Recovering Daimler restructures and speeds up electrifying
The sales of the Daimler Group are recovering. It’s the ideal time, they think in Stuttgart, for restructuring and intensifying the electrification of the entire portfolio.
In the third quarter of this year, Daimler sold 626 675 cars worldwide, which is 1,2% more than last year during the same period. For the first three-quarters of pandemic-struck 2020, sales are still 13% behind.
It’s the Chinese market that has recovered the most. Mercedes sold 23% more cars there, while in Europe, there was still a small minus, and in the States still a -9%. It’s Daimler’s premium brand that is doing well, selling 610 000 cars in Q3 (+4%) and 1,59 million cars in the first nine months of 2020 (-10%).
Profitability up costs down by 20%
During the second quarter of this year, Daimler had to swallow a loss of €1,68 billion, essentially due to corona, but also the aftermath of dieselgate. During its virtual investor’s day on Tuesday, the management declared that restructuring measures were due.
“The events of 2020 have confirmed that our profitability threshold is too high,” Daimler said on Tuesday. The objective is to reduce all costs by 20% between now and 2025.
Daimler gave no details yet on how it wanted to implement this. Still, it is clear that this restructuring will come on top of the one announced last year and aiming at €1,4 billion cuts in the cost of personnel (-10 000 employees, mostly people who want to leave or retired ones that aren’t replaced).
The new restructuring plan wants to reduce, even more, cutting in the fixed costs, adapting the capacity of the production, and further reducing the personnel (some sources speak of an additional 10 000 to 30 000 job cuts on a total of approximately 300 000 worldwide).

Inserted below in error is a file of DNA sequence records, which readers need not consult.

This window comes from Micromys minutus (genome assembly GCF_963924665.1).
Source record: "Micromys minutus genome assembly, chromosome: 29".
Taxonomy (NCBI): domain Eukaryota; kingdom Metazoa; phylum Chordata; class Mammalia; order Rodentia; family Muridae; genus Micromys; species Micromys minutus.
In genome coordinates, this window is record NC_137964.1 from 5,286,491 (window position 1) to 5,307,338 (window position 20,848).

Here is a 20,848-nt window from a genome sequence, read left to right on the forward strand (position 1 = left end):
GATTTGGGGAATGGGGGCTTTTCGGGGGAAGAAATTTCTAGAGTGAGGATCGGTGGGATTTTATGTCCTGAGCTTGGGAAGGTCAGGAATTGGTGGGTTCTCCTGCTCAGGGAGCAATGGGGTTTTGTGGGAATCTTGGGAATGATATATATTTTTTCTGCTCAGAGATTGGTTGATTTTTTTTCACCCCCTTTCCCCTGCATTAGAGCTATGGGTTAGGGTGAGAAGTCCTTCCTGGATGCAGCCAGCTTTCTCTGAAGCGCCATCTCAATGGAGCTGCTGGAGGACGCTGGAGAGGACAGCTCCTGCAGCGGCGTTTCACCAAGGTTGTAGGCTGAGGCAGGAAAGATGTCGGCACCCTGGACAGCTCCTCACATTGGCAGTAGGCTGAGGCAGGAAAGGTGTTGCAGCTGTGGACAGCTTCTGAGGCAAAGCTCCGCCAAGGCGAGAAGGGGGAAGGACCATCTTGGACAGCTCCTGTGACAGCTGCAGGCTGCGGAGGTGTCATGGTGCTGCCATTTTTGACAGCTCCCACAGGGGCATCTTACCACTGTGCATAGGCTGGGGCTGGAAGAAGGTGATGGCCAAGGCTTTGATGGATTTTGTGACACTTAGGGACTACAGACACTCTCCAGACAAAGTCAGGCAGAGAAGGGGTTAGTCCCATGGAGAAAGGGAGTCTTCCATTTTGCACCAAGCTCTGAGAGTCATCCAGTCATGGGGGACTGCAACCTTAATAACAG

Less CO2 means more electrification
To meet the ever more stringent EU implementation on CO2 emissions, Daimler is forced to accelerate its electrification plan. “With our new strategy, we underline the intention to electrify our entire model portfolio,” said CEO Ola Kâllenius on Tuesday.
Already in 2021, Daimler will propose five fully electric cars. Apart from the already existing EQC and EQV, this will be the forthcoming EQS, Mercedes’ electric equivalent of the recently launched S-Class flagship, and electric variants of the A-Class and the B-Class (EQA and EQB).
2021 is also the premiere for a new electric architecture, coinciding with the venue of the EQS. The Electric Vehicle Architecture (EVA) has its debut in the EQS, but will also be used for an EQE (the electric version of the E-Class) and, somewhat later, two SUV versions of both these cars (so no converted GLE and GLS bodies anymore).
A second e-platform (MMA for Mercedes-Benz Modular Architecture) will see the light in 2025. It is meant to be the underpinnings of the compact and mid-size Mercedes cars as from then. The above mentioned EQA and EQB, due next year, are still ‘pilot models’ for the dedicated electric models starting in five years.
Like the EQC, the EQA, and EQB are still electric cars developed on the base and structure of ICE cars, in this case, the GLA and the GLB. For the compact and mid-size models of Mercedes, this will change in 2025.
Later on, there will not only be EQ-branded models but also electrified models of the AMG sports family, of the Maybach super luxury vehicles, and of the recently redesigned G-Class, which has apparently been specially designed for the purpose.
Focus on EQS for now
At the moment, all attention is focused on the forthcoming EQS. Daimler hopes that a WLTP range of 700 km will enable it “to meet the demands of a progressive sedan in the S-Class segment”. The EQS is “to make optimum use of all the advantages of purely electric architecture in terms of space and design”.
Currently, it’s undergoing its final testing. “The EQS has already collected well over two million test kilometers, from the heat of South-Africa to the cold of northern Sweden,” says Christoph Starzynski, as VP Electric Vehicle Architecture responsible for all EQ vehicles.